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The Liberal Party of Quebec, which is struggling to mobilize donors, recently borrowed $4.7 million from its buildings to pay for its campaign expenses, our Bureau of Investigation has discovered.
The formation directed by Dominique Anglade took out a mortgage on two buildings it owns in Montreal and Quebec.
Dominique Anglade Leader of the QLP
On August 17, it notably borrowed $3.6 million from the National Bank, with the building that serves as its head office, on Queen Street in downtown Montreal, as collateral. < /p>
The building was previously debt free. The Liberal Party of Quebec (PLQ) bought it for $3M in cash in 2015, after the sale of its former headquarters on Waverly Street for more than $6M.
During its August 17 visit to the notary, the PLQ also borrowed just over $1 million from a building on Wilfrid-Hamel Boulevard in Quebec City.
The Liberal Party of Quebec has also mortgaged another building belonging to it located on Wilfrid-Hamel Boulevard in Quebec City, for $1.1 million.
On Monday, our Bureau of Inquiry revealed that compared to the four other major parties, the PLQ is dead last in terms of popular financing.
For example, it has collected three times less than the Coalition Avenir Québec since the beginning of the year, about half as much as the Parti Québécois and Québec solidaire, and $200,000 less than the Conservative Party of Québec. < /p>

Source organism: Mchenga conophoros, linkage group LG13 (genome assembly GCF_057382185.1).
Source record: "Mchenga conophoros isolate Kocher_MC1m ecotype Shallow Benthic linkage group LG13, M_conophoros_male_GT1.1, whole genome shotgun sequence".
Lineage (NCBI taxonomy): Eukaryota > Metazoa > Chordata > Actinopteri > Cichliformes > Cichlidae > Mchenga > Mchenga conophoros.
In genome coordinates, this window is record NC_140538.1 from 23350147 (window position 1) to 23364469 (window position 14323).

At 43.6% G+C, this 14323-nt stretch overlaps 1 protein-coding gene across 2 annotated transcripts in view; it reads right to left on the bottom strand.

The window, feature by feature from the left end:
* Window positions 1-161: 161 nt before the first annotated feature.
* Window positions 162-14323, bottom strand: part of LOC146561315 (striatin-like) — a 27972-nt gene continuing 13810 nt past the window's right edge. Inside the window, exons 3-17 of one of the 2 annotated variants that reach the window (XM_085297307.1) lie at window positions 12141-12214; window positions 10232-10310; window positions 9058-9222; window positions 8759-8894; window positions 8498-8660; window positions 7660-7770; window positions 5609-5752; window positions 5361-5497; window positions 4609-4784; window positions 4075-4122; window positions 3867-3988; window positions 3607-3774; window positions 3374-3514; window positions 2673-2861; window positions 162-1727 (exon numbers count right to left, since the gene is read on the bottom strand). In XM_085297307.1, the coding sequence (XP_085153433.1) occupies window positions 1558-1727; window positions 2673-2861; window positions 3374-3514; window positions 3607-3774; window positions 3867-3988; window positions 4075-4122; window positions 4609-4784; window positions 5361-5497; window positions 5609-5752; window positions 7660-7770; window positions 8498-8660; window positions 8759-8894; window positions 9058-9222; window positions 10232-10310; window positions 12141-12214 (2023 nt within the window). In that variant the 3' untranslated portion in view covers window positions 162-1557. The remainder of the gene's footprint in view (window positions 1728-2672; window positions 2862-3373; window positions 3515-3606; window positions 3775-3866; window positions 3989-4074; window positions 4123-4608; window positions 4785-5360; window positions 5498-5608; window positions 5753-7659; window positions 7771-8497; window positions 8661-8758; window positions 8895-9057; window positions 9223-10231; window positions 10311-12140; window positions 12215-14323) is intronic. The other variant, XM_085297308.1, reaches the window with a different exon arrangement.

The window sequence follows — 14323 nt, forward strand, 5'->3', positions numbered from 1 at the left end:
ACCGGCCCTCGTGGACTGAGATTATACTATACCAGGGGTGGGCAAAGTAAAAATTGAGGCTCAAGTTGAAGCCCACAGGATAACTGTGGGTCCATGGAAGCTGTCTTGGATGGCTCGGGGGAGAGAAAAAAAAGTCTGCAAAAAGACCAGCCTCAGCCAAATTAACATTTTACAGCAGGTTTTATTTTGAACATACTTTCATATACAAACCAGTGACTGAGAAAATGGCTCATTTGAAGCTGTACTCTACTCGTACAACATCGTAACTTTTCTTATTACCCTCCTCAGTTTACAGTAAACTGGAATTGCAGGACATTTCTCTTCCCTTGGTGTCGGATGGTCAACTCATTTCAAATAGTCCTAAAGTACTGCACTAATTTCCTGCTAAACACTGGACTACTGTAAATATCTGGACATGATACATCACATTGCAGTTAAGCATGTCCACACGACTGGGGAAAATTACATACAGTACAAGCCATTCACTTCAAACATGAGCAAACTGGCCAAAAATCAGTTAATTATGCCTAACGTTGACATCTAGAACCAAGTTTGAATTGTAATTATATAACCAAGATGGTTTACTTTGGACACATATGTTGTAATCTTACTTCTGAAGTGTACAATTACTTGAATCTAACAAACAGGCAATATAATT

Borrow to pay
The PLQ, on the other hand, has the advantage of being able to borrow against its buildings to pay for groceries. It is the only one of the five main parties that claims to own buildings and land.
Julie Martel, director general of the PLQ, assures that the party has presented a plan to repay everything “in less than 6  ;month”.
“We had to set up a payment facility for the election campaign […] and we chose to use our buildings,” she explains in an interview.
Mrs. Martel takes “very seriously” the financial situation of his party.
“What I want, at the end of the day, is that my leader has everything it takes to make the campaign she wants to do,” she promises.
“This is the first time I've heard that they are going to mortgage real estate in Montreal to campaign,” observes Éric Montigny, professor of political science at Laval University.
According to him, the PLQ has the advantage of being able to draw on its “old-won”.
Mr. Montigny recalls that a party “can be refused its official accreditation if he doesn't pay his campaign debts” in less than 120 days. This loan therefore gives the PLQ additional leeway.
Thinking about selling
The PLQ is even opening the door to selling its buildings in the medium term, in the context of post-pandemic telework.
“There will be a reflection to have after the next election, explains Ms. Martel. If we sell the hotlines, we will have to relocate. »
Less money at the local level
The delicate financial situation of the Liberal Party of Quebec could be felt in some local associations, recognizes the CEO of the party.
“There are associations which, rather than having $35,000 or $40,000 , will perhaps have a little less money”, agrees Julie Martel.
“All our candidates will have their sign, their door hanger, whatever they need,” she says, however.
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Katrine Johns has been a reporter on the news desk since 2013. Before that she wrote about young adolescence and family dynamics for Styles and was the legal affairs correspondent for the Metro desk. Before joining The Gal Post, Katrine Johns worked as a staff writer at the Village Voice and a freelancer for Newsday, The Wall Street Journal, GQ and Mirabella. To get in touch, contact me through my email@example.com 1-800-268-7128